LONG DRIVE EXPERT & CHAMPION
"Hello golf nuts, I am Monte Scheinblum former World Long drive champion and Nationwide Tour player. If you are sick of complicated check lists you have to follow, cliches that don't work and swing fads that make you hit it 300 yards today and 300 feet tomorrow, I am your man. I understand how to cut through all of the technical terms and break it down to a few simple elements to follow. My philosophy is good posture, balance, tempo, and one swing thought.
I have won numerous long drive titles. In 1992 I won the nationals (now Remax) and world long drive championships. I was also twice runner up in the nationals. I have had some high finishes on the Nationwide Tour as well...a 5th being the best.
I've played with some of the biggest names on tour, and will be sharing some of those stories with you from time to time here at ISUCKATGOLF.NET. Hope you enjoy my column and take some of my advice to the practice tee to improve you game. I'm a no-nonsense guy, a little crazy at times, and I'll think we'll have some fun while improving your game.
Like the other fine pros here at ISUCKATGOLF I'd be happy to answer any questions you have about the golf swing, the guys on tour or whatever you'd like. Hope you enjoy my column and I look forward to hearing from you and helping you improve your golf game!"
INSTRUCTIONAL ARTICLES BY MONTE:
How Far You Really Hit Your Shots? (Honestly!)
Handset and Release Drill (video)
INSIDE THE ROPES TRUE STORIES & ASSORTED RANTS
Range Guru's (Bad advice)
PAST QUESTIONS AND ANSWERS
3 Questions On Hitting Longer Drives: (Longer driver?, Swing hard?, Swing thought?)
Clubface shutting to much & over-swinging
Poor Weight Shift (leaving weight on back foot)
What is your longest drive, what shaft did you use, what Driver, and more.
Proper Plane and Release and Losing The Shanks
Keep Your Head Down. Good or Bad advice?
INSTRUCTIONAL ARTICLES BY MONTE
(IMO, the most important thing in this article is the last sentence.)
Is the following the way to win the Remax World Long Drive Championship? Not by a long shot.
Is it the way the most golfers can achieve their maximum average distance of drives while not sacrificing driving accuracy or score? ABSOLUTELY!
I am sorry, but it is this long driver's opinion that every "swing system" ever devised will not make you hit the ball farther or play better. No system is going to work for more than a very small percentage of people...if it actually works for anyone at all. You know how I know? I tried most of them.
There is also no such thing as adding 30 yards instantly by the change of equipment or change of swing from one day to the next. If you are an experienced golfer and you take advantage of everything you can, you might be able to add 10-15 yards over several months. The very few exceptions not withstanding.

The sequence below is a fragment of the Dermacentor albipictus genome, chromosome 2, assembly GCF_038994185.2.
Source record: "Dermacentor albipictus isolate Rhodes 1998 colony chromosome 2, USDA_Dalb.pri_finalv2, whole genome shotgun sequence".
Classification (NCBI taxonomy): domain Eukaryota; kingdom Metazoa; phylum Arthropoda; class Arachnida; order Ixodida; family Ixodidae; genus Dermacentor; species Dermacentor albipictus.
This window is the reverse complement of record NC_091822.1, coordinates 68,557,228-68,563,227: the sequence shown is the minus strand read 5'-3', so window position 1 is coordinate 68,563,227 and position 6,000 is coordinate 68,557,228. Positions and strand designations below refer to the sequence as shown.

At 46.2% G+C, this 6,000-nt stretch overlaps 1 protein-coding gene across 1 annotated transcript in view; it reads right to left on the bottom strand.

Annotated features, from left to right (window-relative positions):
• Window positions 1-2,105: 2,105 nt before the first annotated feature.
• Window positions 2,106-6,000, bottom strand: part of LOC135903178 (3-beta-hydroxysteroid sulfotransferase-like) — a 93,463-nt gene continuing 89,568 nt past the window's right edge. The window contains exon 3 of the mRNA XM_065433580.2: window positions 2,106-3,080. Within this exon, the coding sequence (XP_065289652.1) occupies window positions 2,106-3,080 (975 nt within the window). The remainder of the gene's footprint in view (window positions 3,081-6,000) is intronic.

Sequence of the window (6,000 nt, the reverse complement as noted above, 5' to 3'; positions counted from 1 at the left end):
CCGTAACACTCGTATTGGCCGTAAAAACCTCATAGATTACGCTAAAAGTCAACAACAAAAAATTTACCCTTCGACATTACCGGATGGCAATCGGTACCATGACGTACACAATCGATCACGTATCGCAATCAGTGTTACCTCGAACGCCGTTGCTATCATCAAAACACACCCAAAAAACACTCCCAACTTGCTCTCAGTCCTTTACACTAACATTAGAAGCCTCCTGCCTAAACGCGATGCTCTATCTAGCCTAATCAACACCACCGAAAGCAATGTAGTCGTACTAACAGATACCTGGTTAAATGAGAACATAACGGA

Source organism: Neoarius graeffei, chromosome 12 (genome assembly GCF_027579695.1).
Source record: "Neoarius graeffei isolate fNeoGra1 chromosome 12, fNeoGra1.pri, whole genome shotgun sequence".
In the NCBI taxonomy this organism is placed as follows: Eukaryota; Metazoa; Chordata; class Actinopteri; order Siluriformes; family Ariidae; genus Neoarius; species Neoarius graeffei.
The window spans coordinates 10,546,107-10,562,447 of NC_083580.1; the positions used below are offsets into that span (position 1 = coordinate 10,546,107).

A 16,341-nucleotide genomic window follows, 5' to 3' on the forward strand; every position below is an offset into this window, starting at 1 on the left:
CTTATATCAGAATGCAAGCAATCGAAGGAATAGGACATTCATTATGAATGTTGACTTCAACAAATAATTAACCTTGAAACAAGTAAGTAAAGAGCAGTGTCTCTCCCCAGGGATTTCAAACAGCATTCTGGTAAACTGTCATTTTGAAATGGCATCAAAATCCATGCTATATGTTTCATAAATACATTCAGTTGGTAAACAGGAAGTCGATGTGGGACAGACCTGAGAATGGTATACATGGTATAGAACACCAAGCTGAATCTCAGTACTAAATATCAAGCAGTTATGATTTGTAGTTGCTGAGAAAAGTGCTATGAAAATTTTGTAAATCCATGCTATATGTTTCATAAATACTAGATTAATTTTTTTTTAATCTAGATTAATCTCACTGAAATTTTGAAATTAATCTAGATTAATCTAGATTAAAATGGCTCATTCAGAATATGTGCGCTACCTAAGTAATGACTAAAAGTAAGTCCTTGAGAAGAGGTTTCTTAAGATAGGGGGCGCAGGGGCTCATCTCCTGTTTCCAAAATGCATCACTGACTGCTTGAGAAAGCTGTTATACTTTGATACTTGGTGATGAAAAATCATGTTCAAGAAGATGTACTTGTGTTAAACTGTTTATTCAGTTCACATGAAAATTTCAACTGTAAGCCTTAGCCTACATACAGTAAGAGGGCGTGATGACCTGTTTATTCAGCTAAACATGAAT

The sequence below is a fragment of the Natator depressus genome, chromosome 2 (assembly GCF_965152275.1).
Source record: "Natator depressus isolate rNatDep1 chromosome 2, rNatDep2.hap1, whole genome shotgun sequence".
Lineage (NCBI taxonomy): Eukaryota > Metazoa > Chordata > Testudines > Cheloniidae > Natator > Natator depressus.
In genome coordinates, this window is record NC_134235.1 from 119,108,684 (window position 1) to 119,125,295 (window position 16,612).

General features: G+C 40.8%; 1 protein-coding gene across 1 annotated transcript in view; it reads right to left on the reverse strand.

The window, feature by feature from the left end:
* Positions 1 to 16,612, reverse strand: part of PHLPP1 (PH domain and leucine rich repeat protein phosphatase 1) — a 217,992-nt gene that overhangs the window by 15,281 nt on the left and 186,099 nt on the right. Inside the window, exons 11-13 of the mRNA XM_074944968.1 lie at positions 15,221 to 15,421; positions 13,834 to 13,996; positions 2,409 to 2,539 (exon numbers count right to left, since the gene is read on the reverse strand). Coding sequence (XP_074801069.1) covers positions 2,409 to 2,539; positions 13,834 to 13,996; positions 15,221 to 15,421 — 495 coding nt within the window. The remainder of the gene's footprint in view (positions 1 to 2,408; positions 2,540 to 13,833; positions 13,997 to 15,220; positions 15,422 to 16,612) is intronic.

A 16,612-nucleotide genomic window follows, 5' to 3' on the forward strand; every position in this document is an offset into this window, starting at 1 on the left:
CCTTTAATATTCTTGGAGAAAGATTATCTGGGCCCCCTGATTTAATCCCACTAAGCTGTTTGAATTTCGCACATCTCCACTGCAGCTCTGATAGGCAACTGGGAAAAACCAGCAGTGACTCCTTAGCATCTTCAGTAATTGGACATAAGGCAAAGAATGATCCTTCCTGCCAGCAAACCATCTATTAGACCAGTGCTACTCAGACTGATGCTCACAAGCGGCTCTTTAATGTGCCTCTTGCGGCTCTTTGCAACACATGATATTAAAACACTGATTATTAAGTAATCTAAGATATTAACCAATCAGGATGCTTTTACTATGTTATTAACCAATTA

If you are an inexperienced golfer, distance improvement can be much greater, but it still takes time. THERE ARE NO QUICK FIXES IN GOLF. Any one that tries to sell you that, might as well throw in some beach front property in Florida and part of the Brooklyn Bridge. Improvement in golf is small and it takes hundreds or even thousands of repetitions for it to become part of your muscle memory. Anything else is just a band aid that ends up being a bad habit.
Experienced or inexperienced, the object of making changes in your golf game is not about shooting one low round tomorrow or hitting one 300 yard drive. It is about your handicap being lower 6 months from now and all of your drives having the best combo of distance and accuracy.
So here are some things that will make you longer and better 6 months from now. Don't try to do everything at once. One step at a time. If you don't understand something or disagree ...immediately disregard it.
1. A driver that fits you-To get maximum yardage from a driver, you must have the proper loft and shaft flex.
2. Increase your flexibility- Stretching every morning before you go play for 15-30 minutes (I do), will add more yardage to your game than weight lifting or equipment changes. Lower back, hamstrings and shoulders/rotator cuffs are the ones I concentrate on.
3. Rotational exercises-Any kind of motion that will help you increase how well your torso rotates. I take a small (ladies size) 6 lb. medicine ball and swing it like a golf club while engaging the core muscles in my stomach. The smaller the ball, the better. I don't like the use of weighted clubs. It ruins your feel and can cause tears in your wrists, elbows and shoulders.
4. Balance-You can swing as hard as you want as long as it is in balance. This "swing easy" nonsense is just a band aid to avoid being in balance and having good rhythm.